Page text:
('it', 0.99999835791478453)
>>> langid.set_languages(['en','it'])
>>> langid.classify("I do not speak english")
('en', 0.99176190378750373)

Training a model
We provide a full set of training tools to train a model for on user-supplied data.
The system is parallelized to fully utilize modern multiprocessor machines, using a sharding
technique similar to MapReduce to allow parallelization while running in constant memory.

The process is now broken into 6 tools, each performing a specific task. This allows the user
to inspect the intermediates produced, and also allows for some parameter tuning without
repeating some of the more expensive steps in the computation. By far the most expensive step
is the computation of information gain, which will make up more than 90% of the total computation

The tools are:

1) - index a corpus. Produce a list of file, corpus, language pairs.
2) - take an index and tokenize the corresponding files
3) - choose features by document frequency
3) - compute the IG weights for language and for domain
4) - take the IG weights and use them to select a feature set
5) - build a scanner on the basis of a feature set
6) - learn NB parameters using an indexed corpus and a scanner

The tools can be found in langid/train subfolder. The tools langid/ and
langid/ are deprecated and will be removed at a later date.

Each tool can be called with '--help' as the only parameter to provide an overview of the

To train a model, we require multiple corpora of monolingual documents. Each document should
be a single file, and each file should be in a 2-deep folder hierarchy, with language nested
within domain. For example, we may have a number of English files:


To use default settings, very few parameters need to be provided. Given a corpus in the format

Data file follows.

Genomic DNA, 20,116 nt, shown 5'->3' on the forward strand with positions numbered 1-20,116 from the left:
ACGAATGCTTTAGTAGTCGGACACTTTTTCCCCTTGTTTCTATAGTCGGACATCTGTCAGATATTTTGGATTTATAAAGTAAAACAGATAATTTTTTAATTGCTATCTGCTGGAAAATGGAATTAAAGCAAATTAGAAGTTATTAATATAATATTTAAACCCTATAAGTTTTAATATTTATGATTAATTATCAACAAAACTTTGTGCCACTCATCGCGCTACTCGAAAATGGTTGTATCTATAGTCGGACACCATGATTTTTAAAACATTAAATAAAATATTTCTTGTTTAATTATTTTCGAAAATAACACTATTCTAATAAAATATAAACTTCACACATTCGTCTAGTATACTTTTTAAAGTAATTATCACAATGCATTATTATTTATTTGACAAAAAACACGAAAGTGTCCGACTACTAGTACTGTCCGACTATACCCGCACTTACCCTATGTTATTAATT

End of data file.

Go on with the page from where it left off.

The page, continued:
described above at './corpus', the following is an example set of invocations that would
result in a model being trained, with a brief description of what each step does:

To build a list of training documents:

python ./corpus

This will create a directory 'corpus.model', and produces a list of paths to documents in the
corpus, with their associated language and domain.

We then tokenize the files using the default byte n-gram tokenizer:

python corpus.model

This runs each file through the tokenizer, tabulating the frequency of each token according
to language and domain. This information is distributed into buckets according to a hash
of the token, such that all the counts for any given token will be in the same bucket.

The next step is to identify the most frequent tokens by document frequency:

python corpus.model

This sums up the frequency counts per token in each bucket, and produces a list of the highest-df
tokens for use in the IG calculation stage. Note that this implementation of DFfeatureselect
assumes byte n-gram tokenization, and will thus select a fixed number of features per ngram order.
If tokenization is replaced with a word-based tokenizer, this should be replaced accordingly.

We then compute the IG weights of each of the top features by DF. This is computed separately
for domain and for language:

python -d corpus.model
python -lb corpus.model

Based on the IG weights, we compute the LD score for each token:

python corpus.model

This produces the final list of LD features to use for building the NB model.

We then assemble the scanner:

python corpus.model

The scanner is a compiled DFA over the set of features that can be used to count the number of times
each of the features occurs in a document in a single pass over the document.

Finally, we learn the actual NB parameters:

python corpus.model

This performs a second pass over the entire corpus, tokenizing it with the scanner from the previous
step, and computing the Naive Bayes parameters P(C) and p(t|C). It then compiles the parameters
and the scanner into a model compatible with

In this example, the final model will be at the following path:


This model can then be used in by invoking it with the '-m' command-line option as

python -m ./corpus.model/model

It is also possible to edit directly to embed the new model string.

Read more
--------- is based on our published research. [1] describes the LD feature selection technique in detail,
and [2] provides more detail about the module itself.

[1] Lui, Marco and Timothy Baldwin (2011) Cross-domain Feature Selection for Language Identification,
In Proceedings of the Fifth International Joint Conference on Natural Language Processing (IJCNLP 2011),
Chiang Mai, Thailand, pp. 553—561. Available from

[2] Lui, Marco and Timothy Baldwin (2012) An Off-the-shelf Language Identification Tool,
In Proceedings of the 50th Annual Meeting of the Association for Computational Linguistics (ACL 2012),
Demo Session, Jeju, Republic of Korea.

Marco Lui <>

Thanks to aitzol for help with packaging for PyPI.

* Initial release

* Reorganized internals to implement a LanguageIdentifier class